Can Facebook's moonshots succeed where Google's struggle?

Facebook's next 10 years in 2 minutes
Facebook's next 10 years in 2 minutes

A couple of friends living thousands of miles apart sit alone in their homes, strap goggles to their heads, and transport to Paris or Mars. They hang out in a shared space, read each other's body language and maybe share a high-five, just like they would in the real world.

This is Facebook's vision for the future. Well, one of them.

CEO Mark Zuckerberg has been pushing his ambitious 10-year plan. The company that's known for viral articles and baby photos wants to bring Internet to billions of people with antennas, drones and lasers. It's developing artificial intelligence and virtual reality headsets for the future of computing.

At first, it sounds like Facebook (FB) is taking a page out of Alphabet's (GOOGL) playbook, investing in futuristic visions, a.k.a. moonshots, because it can. Like Google's parent company, Facebook's core business is advertising. Both have enough money to snatch up top researchers and invest in eccentric ideas.

Facebook even poached one of Google's top innovation execs, former DARPA director Regina Dugan, to lead a new hardware R&D department called Building 8. Facebook hasn't said exactly what Dugan will be doing yet. CTO Mike Schroepfer would only say that she'll be helping the company fill in the pieces of its 10-year mission.

But so far, Facebook has been careful to focus its approach on ideas that it thinks will directly impact its main product eventually.

"We're not doing random things, they're very in line with the clear 10-year vision Mark set," said Schroepfer, after Zuckerberg presented his plans on stage at the F8 conference in San Francisco. "These aren't side projects, we are shipping."

Related: Mark Zuckerberg talks drones, bots -- and takes a jab at Trump

Alphabet has pursued a much larger number of futuristic ideas, many of which can come off like a lark. It's waded into driverless cars, drone deliveries, humanoid robots, and forestalling the ravages of age.

The moonshots have become a pain point to the company. Many projects have no clear path to immediately marketable products. The company has run into issues with Nest, the connected thermostat company it bought in 2014. Nest hasn't released a major new product since the acquisition, it recently angered customers by disabling an older smart home device, and its internal squabbles are becoming public.

It's not the only department with issues. There are reports that Alphabet is trying to sell off its robotics unit, and its life sciences company, Verily, has reportedly lost many of its top researchers.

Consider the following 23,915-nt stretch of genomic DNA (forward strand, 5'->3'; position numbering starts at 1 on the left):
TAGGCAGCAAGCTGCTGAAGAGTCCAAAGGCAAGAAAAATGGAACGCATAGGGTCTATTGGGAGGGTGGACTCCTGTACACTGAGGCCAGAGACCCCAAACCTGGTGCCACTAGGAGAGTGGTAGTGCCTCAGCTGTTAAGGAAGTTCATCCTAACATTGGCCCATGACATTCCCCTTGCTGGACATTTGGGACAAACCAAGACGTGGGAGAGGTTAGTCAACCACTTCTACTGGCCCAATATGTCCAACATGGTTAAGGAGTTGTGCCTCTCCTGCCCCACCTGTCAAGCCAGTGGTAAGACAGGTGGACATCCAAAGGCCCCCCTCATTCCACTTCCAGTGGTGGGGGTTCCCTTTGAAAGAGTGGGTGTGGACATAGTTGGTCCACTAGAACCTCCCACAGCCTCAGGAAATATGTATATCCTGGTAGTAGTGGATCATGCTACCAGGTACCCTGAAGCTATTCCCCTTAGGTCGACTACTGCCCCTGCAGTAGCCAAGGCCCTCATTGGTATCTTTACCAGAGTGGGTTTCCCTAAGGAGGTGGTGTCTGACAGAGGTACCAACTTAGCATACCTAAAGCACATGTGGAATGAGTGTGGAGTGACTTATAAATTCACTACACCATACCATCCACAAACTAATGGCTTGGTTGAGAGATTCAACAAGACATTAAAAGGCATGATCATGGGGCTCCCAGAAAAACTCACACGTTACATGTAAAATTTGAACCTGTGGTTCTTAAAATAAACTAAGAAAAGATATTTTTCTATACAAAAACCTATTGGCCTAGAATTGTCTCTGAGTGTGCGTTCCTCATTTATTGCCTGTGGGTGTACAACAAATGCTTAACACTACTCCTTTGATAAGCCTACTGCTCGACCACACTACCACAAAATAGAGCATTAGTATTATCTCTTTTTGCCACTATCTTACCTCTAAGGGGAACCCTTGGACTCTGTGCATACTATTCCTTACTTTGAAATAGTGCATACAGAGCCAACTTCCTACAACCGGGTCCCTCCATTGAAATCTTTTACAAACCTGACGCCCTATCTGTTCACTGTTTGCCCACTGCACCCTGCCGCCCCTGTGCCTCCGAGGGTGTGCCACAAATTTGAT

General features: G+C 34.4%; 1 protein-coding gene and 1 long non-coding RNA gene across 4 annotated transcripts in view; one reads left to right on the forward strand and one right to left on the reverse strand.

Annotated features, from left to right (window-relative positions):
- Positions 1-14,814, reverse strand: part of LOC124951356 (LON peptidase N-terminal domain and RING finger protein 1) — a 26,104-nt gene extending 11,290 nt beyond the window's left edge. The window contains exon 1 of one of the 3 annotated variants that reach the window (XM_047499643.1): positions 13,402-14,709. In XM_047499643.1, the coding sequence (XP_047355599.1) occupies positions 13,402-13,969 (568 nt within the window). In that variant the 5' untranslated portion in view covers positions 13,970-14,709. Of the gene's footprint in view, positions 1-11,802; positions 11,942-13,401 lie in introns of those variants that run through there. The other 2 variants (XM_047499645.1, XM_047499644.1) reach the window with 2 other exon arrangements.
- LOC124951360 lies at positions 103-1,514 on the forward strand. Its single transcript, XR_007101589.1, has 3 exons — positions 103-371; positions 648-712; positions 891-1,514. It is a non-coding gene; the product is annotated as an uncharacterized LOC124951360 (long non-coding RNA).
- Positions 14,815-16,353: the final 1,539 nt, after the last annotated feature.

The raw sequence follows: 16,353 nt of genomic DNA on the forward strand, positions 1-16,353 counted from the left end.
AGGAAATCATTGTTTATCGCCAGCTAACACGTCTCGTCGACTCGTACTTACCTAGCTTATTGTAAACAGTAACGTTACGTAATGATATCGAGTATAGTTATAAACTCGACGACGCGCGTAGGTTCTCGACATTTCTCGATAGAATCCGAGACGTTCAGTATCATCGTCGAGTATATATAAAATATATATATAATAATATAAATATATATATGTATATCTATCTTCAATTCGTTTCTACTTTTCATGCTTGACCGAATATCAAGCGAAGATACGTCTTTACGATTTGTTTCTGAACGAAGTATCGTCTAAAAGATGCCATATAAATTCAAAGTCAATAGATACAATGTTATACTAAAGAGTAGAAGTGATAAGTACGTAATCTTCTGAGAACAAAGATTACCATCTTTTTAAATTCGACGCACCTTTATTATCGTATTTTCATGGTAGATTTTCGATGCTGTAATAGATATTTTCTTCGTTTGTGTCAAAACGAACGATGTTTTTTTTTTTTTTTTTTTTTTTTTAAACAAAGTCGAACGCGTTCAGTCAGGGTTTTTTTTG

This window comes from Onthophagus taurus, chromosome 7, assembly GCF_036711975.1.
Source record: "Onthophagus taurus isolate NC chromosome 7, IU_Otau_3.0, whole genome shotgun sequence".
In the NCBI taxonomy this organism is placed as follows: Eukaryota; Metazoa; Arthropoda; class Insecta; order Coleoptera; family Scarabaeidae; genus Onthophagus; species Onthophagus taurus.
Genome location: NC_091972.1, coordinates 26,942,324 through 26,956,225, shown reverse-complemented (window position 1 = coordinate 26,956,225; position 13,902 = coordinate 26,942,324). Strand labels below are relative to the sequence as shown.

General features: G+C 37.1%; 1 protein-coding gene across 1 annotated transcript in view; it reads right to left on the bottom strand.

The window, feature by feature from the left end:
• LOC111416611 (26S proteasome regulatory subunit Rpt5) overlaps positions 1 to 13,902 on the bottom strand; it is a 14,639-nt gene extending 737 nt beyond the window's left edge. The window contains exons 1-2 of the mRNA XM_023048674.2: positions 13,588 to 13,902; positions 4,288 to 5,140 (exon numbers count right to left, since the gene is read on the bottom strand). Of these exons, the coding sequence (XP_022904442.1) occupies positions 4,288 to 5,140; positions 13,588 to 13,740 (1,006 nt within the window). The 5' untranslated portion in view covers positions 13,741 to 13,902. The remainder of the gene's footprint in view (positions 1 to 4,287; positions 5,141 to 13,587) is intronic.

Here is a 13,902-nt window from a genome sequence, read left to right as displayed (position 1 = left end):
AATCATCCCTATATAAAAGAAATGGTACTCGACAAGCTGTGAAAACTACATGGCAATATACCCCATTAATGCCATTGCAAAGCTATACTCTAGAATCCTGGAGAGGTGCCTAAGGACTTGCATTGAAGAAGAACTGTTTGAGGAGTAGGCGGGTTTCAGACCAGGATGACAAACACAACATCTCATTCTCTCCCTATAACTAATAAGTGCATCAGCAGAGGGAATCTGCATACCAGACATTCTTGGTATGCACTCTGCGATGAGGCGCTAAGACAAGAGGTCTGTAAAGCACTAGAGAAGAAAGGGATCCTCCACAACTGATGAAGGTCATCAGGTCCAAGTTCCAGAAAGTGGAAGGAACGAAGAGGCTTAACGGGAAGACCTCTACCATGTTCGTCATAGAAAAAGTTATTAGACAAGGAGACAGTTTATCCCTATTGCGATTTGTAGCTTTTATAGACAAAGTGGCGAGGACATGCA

On Thursday, Alphabet announced it lost $802 million on these "other bets" in the first quarter of 2016.

Related: Facebook built a giant Internet drone

While they sound equally sci-fi, Facebook insists its long-term projects serve a very specific purpose: to connect the world to the Internet, and to Facebook.

It won't say exactly how much money it's putting into them. Oculus is likely the largest investment with the most staffers. Facebook acquired the company for $2 billion two years ago, and it's already shipping a consumer product.

Oculus is aimed at gamers for now, but Facebook is planning ahead for when socializing jumps from the News Feed to virtual reality. Facebook wants to make sure VR is primed for genuine human interaction, but first it needs to figure out what that means.

"The things that are memorable tend to be emotional moments in your life," said Schroepfer. "They can be tough moments or they can be happy moments. Those emotions come from dealing with other people."

facebook robot

Even research that's just beginning -- like that into artificial intelligence -- has already started changing current products like the new Messenger Bots and a product for reading images to the blind.

Facebook is also attempting to open source many of its innovations so that it doesn't get mired in costly side businesses.

It just announced two new antenna technologies it has designed. Terragraph is meant to bring gigabyte internet to dense urban areas, and Aries is a base station with 96 antennas to reach more distant areas.

Related: Hello bot: Messenger wants to become your one-stop shop

Facebook has no intention of becoming a massive antenna manufacturer. As with many of its current projects, it will either work directly with local governments or telecom companies, or make them open source.

"The goal isn't for us to run these networks, the goal is for us to try to do some of the advanced R&D, to build new technology, but then we share it with operators," said Schroepfer. "I think that's a lot more effective."

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